Some of us loved to cook before Chronic Illnesses invaded our lives. Before fatigue, pain, damaged nerves, etc we didn’t mind getting in the kitchen and whipping up a feast or our favorite meals. In many forums I’ve seen some give up by force and some by choice. And that’s okay. Then there are those like me, stubborn and not willing to give up completely. I’ll go down in this ship and they will have to pry that spatula from my rheumatoid arthritic hand.
I’ve been known to be a bit hard headed. I’ve been known to spontaneously decide to do zumba when I’m not suppose to because it’s high impact and then pay the cost later. Usually, friends asking, was it worth the pain? Was it worth the flare? The correct answer is no. But I do feel some sort of satisfaction for doing something RA/RD took away from me. I’m sure I’ll stop that madness soon… Especially after that recent big flare and fatigue.
But cooking, especially when you have a family is not so easy to give up. Plus, I don’t have the money for a personal chef and my daughter is just now old enough to be trusted in the kitchen (thank God). However, when she wasn’t I had to cook. But I’m teaching her and it’s helping out more and more. I’ve scheduled her days and my days. I love cooking and having family/friends over and while I won’t give it up, I must make the necessary adjustments and take calculated risks at best. I really can’t do big feasts and extravagant meals like I did in the past but I can find new ways and new meals. I can adapt old recipes and plan meals out. I can. I will. Until I can’t.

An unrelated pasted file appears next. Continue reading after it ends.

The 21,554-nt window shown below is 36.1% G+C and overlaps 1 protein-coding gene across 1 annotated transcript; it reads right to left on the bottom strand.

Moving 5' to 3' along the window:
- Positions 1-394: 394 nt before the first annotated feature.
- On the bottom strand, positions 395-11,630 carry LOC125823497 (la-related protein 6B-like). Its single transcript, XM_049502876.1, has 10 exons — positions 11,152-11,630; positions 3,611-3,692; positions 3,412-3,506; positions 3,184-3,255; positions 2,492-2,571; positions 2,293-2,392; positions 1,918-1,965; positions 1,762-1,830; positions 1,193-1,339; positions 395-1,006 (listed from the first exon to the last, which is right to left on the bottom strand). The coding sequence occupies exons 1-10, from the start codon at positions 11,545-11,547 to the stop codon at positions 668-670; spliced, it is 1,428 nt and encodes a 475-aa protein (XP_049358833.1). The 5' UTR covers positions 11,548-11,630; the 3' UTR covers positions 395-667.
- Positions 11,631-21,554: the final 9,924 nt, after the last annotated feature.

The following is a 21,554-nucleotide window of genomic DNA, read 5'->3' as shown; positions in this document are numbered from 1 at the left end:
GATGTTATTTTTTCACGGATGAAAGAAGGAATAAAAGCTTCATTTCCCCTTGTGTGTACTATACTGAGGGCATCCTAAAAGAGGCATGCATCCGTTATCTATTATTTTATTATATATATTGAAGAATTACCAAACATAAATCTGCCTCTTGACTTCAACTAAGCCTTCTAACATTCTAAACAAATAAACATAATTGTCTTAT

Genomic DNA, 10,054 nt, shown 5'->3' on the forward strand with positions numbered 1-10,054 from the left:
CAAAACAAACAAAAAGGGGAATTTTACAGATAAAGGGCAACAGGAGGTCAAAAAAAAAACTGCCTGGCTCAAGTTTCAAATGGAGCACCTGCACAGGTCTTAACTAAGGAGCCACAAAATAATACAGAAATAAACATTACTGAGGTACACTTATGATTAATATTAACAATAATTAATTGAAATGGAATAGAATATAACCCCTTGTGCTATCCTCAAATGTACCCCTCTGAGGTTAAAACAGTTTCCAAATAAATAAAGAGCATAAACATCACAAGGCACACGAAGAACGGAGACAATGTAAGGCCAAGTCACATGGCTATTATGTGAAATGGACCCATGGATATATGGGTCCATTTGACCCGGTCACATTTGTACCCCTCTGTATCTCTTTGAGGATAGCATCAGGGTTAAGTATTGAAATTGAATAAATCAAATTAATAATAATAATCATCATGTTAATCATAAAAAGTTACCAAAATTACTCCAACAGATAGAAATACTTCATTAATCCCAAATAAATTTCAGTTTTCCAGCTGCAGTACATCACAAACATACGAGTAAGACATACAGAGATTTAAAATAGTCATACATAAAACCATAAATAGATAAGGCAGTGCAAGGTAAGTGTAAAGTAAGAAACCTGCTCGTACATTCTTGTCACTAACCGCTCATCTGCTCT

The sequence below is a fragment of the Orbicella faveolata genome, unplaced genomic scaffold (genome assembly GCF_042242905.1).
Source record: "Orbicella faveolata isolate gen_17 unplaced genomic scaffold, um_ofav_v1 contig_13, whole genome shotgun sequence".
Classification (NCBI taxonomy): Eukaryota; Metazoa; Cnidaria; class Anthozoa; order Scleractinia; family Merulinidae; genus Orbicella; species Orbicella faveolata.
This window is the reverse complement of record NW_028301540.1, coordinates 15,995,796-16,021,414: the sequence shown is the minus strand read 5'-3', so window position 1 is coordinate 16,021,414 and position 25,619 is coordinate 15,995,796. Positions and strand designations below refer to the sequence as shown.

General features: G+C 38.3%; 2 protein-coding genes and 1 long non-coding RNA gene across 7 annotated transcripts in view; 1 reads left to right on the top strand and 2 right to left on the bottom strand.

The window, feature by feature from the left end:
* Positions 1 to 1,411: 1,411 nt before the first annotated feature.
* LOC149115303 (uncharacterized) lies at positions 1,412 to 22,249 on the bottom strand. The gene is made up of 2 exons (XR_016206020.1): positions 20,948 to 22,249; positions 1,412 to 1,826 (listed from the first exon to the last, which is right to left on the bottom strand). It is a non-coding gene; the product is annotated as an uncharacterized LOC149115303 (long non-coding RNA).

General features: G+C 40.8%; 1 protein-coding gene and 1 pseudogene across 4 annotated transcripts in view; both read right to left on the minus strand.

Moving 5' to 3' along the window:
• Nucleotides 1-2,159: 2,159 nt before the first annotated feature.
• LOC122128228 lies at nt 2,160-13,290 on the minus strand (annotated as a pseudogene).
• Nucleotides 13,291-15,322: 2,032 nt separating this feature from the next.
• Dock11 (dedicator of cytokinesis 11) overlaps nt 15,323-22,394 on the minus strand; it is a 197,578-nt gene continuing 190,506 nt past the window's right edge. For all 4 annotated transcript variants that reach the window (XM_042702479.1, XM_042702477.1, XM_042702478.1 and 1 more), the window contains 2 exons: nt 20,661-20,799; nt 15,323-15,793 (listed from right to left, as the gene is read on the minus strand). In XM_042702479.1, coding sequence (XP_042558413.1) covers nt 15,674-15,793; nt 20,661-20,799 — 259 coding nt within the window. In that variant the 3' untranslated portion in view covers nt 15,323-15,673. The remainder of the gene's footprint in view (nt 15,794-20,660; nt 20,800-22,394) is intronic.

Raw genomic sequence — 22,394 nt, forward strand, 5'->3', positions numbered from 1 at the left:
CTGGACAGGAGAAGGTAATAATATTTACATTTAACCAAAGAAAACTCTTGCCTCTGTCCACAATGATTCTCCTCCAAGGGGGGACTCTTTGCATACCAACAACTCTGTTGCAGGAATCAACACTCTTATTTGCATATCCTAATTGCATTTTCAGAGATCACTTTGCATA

Today, I’ll share a tool I love. The wok. Stir fry. Quick. Easy. And if you are worried about chopping vegetables don’t. Buy them at your local grocery in the frozen section. Also, I learned with Rheumatoid in my hands not to use so much force in stirring and to keep the wrist straight, using swift gentle motions. I’ve even used the wok with my compression gloves on. Also, investing in a chopper or processer is the best thing you can do.
Speaking of chopping and slicing vegetables, it’s difficult to slice and chop hard, thick, dense vegetables such as potatoes. Get someone else to do it if you can. Get a slicer. I didn’t mind slicing and dicing before. You know, it’s the touching and creating, the work of the art of cooking. I do sometimes still cut, slice, chop, easy vegetables like: Squash, zucchini, bell pepper, etc. I like fresh vegetables. On a good hand day I’ll cut and freeze them for later. Many times with help from my daughter.
I hope to bring you more of my mishaps and lessons, simple recipes and meals.
One thought on “Cooking w/Chronic Illnesses? Yeah. Right.”
Love this post!! I thought I was alone how chronic illiness made me embrace the stir fry! Get veg, chuck,toss, eat – its perfect! Thanks for this ❤